Twin Lion Wellness
Fort Collins, Loveland, and surrounding Northern Colorado Wellness Services
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The DREADED nail tear
What it is and how to treat it
To solve the issue, I essentially had to shrink my nail bed back. It is ridiculously annoying, and involves pain (but hey, we're already dealing with a damn papercut right at the edge of our finger nail), and takes anywhere from 5-12 days to complete the process.
The way I saw it, if that raw/cut area kept healing back to the finger nail - I would just repeal it back away from the nail the next time I go to bend a string. So I essentially want that raw/cut area to heal over, but without having it reattach.
Here's the painful part - I essentially would lightly pull the flesh of my fingertip AWAY from the nail bed. Yes - this is essentially opening a wound; hence the pain.
The good news is that after doing it for a bit - it becomes tolerable, and henceforth - ridiculously annoying.
Things to manage and consider -
- You are attempting to keep an open wound from healing closed for a period of time. Eventually it will heal - most of the healing gets done overnight (so treat well especially before a nights sleep and get LOTS of sleep if you can).
- You want to keep this area free of infection - so periodically make sure you're visually inspecting for any infection. To help prevent this from happening in the first place, wear gloves, band-aid, or tape while doing things that involve lots of exposure to diverse cultures of bacteria (e.g. washing dishes, playing with dogs, playing sports, etc.). Tea tree oil also does a good job to spot treat it throughout the day.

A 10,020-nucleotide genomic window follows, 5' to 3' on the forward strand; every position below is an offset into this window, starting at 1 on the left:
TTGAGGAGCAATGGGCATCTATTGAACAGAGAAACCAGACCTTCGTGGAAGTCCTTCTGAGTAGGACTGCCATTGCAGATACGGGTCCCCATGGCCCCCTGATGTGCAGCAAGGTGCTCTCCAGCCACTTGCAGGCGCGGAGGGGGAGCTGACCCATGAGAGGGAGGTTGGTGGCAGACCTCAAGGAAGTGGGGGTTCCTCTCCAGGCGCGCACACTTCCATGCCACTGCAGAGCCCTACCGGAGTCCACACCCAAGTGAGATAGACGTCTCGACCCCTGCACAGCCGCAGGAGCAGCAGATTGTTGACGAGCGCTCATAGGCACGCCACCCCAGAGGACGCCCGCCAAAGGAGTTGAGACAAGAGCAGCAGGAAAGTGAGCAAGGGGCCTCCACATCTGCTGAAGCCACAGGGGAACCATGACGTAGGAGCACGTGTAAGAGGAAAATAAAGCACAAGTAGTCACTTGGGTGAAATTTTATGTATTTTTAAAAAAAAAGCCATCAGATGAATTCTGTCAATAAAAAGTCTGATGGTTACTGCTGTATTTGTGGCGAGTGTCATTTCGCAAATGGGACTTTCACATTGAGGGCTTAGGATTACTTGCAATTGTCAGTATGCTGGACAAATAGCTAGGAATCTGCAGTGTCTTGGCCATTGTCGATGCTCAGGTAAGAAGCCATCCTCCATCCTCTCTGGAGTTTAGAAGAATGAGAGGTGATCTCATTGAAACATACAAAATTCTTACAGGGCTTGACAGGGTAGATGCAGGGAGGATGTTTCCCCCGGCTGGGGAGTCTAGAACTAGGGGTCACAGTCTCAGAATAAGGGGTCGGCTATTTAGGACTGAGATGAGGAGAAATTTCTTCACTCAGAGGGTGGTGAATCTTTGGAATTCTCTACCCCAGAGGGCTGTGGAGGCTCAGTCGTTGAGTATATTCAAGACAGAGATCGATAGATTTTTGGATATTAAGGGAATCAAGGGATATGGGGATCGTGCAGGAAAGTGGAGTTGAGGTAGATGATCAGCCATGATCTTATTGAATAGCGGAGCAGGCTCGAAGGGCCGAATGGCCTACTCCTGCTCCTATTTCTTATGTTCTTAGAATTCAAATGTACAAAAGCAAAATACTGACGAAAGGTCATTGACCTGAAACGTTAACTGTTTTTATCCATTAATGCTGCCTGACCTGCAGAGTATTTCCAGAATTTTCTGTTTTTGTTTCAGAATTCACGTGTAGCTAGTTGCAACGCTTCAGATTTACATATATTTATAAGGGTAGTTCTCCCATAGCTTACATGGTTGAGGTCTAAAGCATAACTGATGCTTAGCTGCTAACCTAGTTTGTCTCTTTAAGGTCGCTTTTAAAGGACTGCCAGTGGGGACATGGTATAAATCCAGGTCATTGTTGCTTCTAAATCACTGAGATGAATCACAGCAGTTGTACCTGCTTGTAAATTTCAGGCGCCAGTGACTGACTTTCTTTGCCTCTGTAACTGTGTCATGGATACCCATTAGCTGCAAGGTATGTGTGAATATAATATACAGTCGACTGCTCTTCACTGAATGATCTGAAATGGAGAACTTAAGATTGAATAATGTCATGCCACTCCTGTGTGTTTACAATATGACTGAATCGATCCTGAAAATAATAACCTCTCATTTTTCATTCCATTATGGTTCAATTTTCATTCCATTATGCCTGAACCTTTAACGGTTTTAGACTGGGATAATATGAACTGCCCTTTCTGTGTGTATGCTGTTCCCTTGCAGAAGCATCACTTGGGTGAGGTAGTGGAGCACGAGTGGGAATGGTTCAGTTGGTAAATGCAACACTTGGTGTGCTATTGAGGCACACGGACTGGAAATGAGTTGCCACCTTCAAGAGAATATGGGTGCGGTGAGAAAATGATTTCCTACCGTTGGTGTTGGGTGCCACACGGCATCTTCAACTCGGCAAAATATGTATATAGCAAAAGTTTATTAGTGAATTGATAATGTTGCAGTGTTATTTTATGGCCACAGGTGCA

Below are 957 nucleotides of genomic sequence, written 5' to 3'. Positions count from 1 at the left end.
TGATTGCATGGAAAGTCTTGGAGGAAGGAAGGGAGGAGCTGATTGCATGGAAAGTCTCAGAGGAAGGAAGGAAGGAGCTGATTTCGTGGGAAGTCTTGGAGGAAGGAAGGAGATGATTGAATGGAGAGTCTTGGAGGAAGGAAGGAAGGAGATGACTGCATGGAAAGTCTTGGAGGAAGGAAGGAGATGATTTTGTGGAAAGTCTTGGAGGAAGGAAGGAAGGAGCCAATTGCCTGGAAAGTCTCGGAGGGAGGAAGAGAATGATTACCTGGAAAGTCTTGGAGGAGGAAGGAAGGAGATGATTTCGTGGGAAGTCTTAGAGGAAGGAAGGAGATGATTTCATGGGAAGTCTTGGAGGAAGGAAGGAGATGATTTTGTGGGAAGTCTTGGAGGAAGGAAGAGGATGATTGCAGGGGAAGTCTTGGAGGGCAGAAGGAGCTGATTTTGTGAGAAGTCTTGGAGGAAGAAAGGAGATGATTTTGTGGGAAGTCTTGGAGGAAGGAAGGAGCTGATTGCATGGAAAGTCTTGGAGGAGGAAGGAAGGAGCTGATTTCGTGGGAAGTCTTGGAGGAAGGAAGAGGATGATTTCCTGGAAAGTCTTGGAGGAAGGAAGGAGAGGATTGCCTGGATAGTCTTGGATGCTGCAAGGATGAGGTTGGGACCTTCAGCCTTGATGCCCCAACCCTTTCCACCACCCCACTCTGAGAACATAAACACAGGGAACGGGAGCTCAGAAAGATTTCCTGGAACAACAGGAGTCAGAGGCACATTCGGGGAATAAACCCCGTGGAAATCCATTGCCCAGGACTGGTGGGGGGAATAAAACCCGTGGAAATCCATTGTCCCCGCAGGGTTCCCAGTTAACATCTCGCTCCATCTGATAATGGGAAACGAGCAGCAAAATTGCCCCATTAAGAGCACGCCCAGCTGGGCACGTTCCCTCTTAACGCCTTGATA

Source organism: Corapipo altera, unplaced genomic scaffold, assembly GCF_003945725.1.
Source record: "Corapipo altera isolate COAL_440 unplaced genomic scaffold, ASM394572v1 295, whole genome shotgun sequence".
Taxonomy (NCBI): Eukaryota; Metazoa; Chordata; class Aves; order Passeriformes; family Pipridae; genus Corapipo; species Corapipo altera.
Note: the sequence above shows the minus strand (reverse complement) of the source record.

-USE SOME KIND OF EMOLLIENT ( any preparation or substance that has a softening or soothing effect ). You can use lotion (I don't recommend), vaseline (likely the cheapest option), chapstick, neosporin, coco butter, etc.) I found that the thicker the substance - and the longer I was able to leave it there, the longer the pain relief would last. I ended up just using the squeezable chapstick and putting just enough to cover the "paper-cut".
-Rinse and repeat until it heals.
Once I did this I was able to do bends just fine on an electric guitar. Unfortunately, when I tried to do a full bend on an acoustic, the skin tore again. But not nearly as bad as the first time.
-Rinse and repeat all the steps again. Once I did this for a second round, the skin healed again and I can do bends without any skin tearing.
Note: In the end, I ended up making my finger pad a little bigger. This gave me a wider area to use to hit the strings. I also had to re-adjust how I hit the strings while also having to adjust my calluses. In the end it took some adjusting, but I think it feels way more natural to play.
I'm glad I went through the torture of the process - there really wasn't any way around this if I wanted to keep playing non-classical guitar. I had already dealt with this pain in the past, so intensifying it briefly and safely so that I wouldn't ever have to deal with it again was worth it in the end.
I hope this helps some of you.